The invention can be implemented to realize one or more of the following advantages. While a file is deactivated, the links in the file can be tracked to detect links that break or become ambiguous. A user can be notified about the broken or ambiguous links and can be provided with proposed repairs to the links. Alternatively, the repairs can be performed automatically without user input.
The details of one or more implementations of the invention are set forth in the accompanying drawings and the description below. Other features and advantages of the invention will become apparent from the description, the drawings, and the claims.
Like reference symbols in the various drawings indicate like elements.
The link management system 100 manages a collection 110 of linked files. The collection 110 can be stored locally or at a remote location that is accessible over a network such as a local area network or the Internet. The files within the collection 110 can be linked together in various arrangements (e.g., hierarchical, sequential, or circular) and can represent different types of content (e.g., web pages in a web site or pages of an e-book). An e-book (electronic book) is a set of electronic files that display human-readable content as ordered pages, thereby giving the appearance of a book. A web site is a collection of files that are accessible over the World Wide Web (web) and are owned and managed by a single entity.
The link management system 100 can include a version control component 120. The version control component 120 saves modifications to a file in a new version of the file instead of overwriting the original version. The contents of the original version is preserved for archival purposes so that at a later time, a user can compare the current version of the file with prior versions of the file. The most recently saved version of the file is referred to as the head version and is the only version of the file that can be modified (by a user or by the system 100). When a new head version is created, the version control system 120 deactivates the older version thereby preventing the older version from being modified while in the deactivated state. If a user wishes to modify a version that has been deactivated, the user can request that the system reactivate the old version so that the old version can be modified. Once the old version has been reactivated, it becomes the new head version and the former head version is deactivated.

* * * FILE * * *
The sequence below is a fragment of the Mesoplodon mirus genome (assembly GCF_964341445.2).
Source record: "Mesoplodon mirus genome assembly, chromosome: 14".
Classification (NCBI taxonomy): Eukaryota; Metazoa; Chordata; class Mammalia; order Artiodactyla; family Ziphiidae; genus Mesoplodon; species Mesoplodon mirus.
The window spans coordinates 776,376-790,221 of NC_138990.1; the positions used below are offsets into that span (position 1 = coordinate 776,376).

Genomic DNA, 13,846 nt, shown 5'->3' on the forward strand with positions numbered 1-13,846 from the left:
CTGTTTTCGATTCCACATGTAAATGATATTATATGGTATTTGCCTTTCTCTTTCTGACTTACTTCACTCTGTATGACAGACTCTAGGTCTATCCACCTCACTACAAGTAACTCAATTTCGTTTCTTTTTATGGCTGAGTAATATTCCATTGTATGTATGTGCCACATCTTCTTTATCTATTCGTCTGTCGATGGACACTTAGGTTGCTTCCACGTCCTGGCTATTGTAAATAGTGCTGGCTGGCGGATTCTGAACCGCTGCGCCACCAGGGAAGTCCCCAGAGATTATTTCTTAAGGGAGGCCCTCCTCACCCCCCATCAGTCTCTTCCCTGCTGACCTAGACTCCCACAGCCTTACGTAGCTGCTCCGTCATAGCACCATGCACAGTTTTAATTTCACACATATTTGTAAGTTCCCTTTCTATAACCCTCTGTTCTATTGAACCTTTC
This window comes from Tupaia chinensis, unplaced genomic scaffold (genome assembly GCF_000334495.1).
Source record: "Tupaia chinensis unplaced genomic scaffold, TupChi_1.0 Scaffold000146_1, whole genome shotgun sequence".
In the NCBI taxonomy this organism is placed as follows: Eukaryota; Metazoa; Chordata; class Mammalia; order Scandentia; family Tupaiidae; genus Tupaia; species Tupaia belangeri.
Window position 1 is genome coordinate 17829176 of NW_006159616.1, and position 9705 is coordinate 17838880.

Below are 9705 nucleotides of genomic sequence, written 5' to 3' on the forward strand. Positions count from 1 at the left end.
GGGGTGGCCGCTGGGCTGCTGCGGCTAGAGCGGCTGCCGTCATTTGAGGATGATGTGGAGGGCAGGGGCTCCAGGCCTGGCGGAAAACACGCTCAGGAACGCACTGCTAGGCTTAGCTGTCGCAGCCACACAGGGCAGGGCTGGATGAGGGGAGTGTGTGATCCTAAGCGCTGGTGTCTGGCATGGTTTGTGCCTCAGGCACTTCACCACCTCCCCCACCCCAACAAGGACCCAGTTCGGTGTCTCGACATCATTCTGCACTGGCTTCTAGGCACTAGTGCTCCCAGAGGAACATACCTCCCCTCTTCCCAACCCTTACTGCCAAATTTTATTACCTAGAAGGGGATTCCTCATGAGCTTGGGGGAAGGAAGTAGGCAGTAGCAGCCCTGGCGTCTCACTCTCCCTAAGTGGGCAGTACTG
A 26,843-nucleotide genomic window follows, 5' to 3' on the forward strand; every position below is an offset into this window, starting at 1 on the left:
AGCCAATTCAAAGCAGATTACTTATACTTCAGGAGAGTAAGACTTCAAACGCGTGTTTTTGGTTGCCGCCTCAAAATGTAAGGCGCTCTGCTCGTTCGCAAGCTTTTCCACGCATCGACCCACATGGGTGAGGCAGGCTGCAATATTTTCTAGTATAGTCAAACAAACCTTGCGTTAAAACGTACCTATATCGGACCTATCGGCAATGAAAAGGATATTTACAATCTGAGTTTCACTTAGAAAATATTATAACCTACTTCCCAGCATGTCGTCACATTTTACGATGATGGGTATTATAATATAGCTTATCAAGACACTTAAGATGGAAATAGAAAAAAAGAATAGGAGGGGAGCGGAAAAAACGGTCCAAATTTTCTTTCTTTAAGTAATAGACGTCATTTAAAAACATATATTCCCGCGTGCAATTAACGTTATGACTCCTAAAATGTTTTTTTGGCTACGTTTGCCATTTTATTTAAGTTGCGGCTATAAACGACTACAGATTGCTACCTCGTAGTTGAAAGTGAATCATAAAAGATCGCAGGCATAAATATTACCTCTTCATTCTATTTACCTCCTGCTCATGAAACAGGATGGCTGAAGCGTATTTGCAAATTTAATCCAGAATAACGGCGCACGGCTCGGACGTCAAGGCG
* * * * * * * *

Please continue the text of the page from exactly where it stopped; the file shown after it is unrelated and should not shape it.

The link management system 100 can include a link repair component 130. The link repair component 130 repairs broken or ambiguous links in a file. The link repair component 130 can also recalculate links in a file when the file is moved. The link repair component 130 can repair links in a file that is either active or deactivated.
To repair links in an active file, the link repair component 130 identifies broken or ambiguous links by detecting structural changes within the collection 110 including changes in the location or identity of a target file. The detection of structural changes can be implemented using conventional techniques, for example, by monitoring file move operations executed by the file system. Upon identifying a broken or ambiguous link, the link repair component 130 can modify the link to reflect the changed location or identity.